Does Your Brand Live Up to Expectations?

When we talk about branding in a business sense, the first thing people think of are logos and color palettes. While these are important elements to a company’s brand – think Coca Cola or McDonald’s – branding is more about how you set up your company to stand out from the crowd. Branding incorporates your company’s message and mission, and when all these things line up correctly, you become memorable to your audience and solidify the foundation for a strong relationship.

For those in the coaching business, creating a personal brand is very important because that is part of what sells your products and coaching packages to your audience. YOU are the face of your brand. Does how you portray yourself online match up with the real-life you? Here are four ways to develop your personal brand to connect with more people:

  1. Identify what you do, your goals, and your objectives.

You’re not just a coach. You’re a business coach, a health coach, a life coach, a marriage coach. Add any adjective you want before the word “coach” that identifies YOU and don’t be afraid to tell people. Wear that title proudly and soon your tribe will associate your name with your chosen title. Your goals and objectives will form your mission, which in turn tells you who your target market is. If your mission and your market don’t match, you need to do more research.

  1. Determine your brand attributes.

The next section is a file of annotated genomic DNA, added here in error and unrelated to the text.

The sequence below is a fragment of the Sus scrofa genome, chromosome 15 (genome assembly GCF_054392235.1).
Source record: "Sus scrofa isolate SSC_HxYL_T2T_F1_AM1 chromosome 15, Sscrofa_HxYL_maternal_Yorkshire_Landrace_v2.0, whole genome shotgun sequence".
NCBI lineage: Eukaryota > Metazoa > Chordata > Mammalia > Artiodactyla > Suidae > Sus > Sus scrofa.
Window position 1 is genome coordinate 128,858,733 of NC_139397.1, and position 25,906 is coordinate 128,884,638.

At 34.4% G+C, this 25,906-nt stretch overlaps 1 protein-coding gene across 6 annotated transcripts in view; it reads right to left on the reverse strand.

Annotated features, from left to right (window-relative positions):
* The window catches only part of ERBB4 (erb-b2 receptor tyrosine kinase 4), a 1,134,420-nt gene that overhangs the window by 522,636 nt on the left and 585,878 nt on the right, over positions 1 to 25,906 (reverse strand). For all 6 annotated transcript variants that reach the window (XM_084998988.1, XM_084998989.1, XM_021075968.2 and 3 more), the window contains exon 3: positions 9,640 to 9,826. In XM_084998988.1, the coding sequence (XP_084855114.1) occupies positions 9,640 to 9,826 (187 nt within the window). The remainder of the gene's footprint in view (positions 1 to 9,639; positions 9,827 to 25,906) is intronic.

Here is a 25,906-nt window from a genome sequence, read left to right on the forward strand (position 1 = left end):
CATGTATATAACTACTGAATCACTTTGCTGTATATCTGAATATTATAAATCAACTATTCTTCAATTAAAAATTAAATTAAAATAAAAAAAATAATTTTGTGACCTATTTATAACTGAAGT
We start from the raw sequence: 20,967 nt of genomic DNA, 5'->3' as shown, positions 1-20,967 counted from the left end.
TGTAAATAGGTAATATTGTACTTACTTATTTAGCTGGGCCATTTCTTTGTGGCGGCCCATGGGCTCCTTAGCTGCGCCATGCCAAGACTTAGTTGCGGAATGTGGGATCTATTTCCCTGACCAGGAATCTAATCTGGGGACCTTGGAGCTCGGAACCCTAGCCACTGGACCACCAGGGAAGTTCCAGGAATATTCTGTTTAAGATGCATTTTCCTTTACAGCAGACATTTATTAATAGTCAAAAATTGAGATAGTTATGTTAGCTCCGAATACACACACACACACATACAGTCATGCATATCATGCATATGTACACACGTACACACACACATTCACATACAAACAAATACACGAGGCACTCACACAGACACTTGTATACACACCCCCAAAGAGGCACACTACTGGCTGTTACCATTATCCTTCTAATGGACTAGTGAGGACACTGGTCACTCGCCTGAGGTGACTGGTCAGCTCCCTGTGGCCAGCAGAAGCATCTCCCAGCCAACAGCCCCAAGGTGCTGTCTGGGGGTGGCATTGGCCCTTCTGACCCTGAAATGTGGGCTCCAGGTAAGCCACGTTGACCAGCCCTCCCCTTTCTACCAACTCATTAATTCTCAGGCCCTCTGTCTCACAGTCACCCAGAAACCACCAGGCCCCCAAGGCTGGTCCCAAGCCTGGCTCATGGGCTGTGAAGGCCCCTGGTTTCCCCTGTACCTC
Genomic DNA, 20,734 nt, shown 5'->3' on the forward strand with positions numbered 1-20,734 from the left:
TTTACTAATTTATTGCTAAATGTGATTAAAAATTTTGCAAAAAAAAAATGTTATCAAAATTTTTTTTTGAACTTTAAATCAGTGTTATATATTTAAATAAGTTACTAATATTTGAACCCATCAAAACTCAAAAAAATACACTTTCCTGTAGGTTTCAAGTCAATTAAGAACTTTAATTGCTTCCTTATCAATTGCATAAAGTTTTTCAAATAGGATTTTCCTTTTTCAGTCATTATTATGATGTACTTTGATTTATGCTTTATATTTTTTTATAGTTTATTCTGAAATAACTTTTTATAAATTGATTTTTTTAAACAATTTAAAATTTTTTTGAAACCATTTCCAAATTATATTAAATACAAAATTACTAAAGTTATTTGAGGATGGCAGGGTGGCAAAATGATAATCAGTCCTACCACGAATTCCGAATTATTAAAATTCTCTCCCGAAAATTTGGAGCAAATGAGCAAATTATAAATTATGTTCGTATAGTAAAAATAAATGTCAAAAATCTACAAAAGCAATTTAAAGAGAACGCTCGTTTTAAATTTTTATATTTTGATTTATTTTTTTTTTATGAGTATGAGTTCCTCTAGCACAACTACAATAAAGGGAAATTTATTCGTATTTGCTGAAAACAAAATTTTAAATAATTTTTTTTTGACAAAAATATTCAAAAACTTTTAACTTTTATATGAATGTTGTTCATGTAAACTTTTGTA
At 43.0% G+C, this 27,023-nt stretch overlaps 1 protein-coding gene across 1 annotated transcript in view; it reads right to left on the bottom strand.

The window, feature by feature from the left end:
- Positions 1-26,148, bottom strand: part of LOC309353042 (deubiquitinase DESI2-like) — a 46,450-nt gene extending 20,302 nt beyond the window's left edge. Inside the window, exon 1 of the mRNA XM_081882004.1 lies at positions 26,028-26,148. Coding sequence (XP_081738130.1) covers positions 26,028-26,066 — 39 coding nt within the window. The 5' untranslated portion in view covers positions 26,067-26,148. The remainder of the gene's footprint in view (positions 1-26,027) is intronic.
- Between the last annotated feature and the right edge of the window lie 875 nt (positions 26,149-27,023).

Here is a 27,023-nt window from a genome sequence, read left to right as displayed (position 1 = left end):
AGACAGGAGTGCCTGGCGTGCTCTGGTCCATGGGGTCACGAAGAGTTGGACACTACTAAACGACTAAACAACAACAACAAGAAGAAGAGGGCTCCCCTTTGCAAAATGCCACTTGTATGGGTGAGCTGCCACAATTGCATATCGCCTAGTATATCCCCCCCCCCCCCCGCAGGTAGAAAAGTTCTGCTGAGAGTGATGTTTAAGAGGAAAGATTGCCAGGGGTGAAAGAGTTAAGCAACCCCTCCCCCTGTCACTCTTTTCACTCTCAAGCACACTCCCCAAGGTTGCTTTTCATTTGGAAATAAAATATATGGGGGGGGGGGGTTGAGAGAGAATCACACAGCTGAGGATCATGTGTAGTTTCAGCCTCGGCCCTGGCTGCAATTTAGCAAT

What perception do you want your brand to portray? What image should appear in people’s minds when they hear your name? Do these adjectives match up with your objectives, logo, color palettes, and overall online image?

  1. Create a consistent online presence with your website, blog, and social media platforms.

Yes, color palettes, headshots, and logos are important and definitely play an important role in your online presence. Clear communication with your web designer and social media manager will go a long way to guarantee that your personal brand identity is consistent across all these platforms, and that your online image matches your offline image 100%.

  1. Bring your brand to life by using videos.

People want to know, like, and trust you. What better or quicker way to do that than to use video to reach the masses? Video brings you into their homes and allows you to share the provocative thoughts and daily tips and encouragement they are seeking. Video is proof positive that you are a real person, and they will know fairly early on if your personality/brand jives with their own. Videos should also incorporate some of your online elements so viewers will recognize your logo or color scheme when they visit your website or view a different video.

What Does Branding Have to Do with Networking?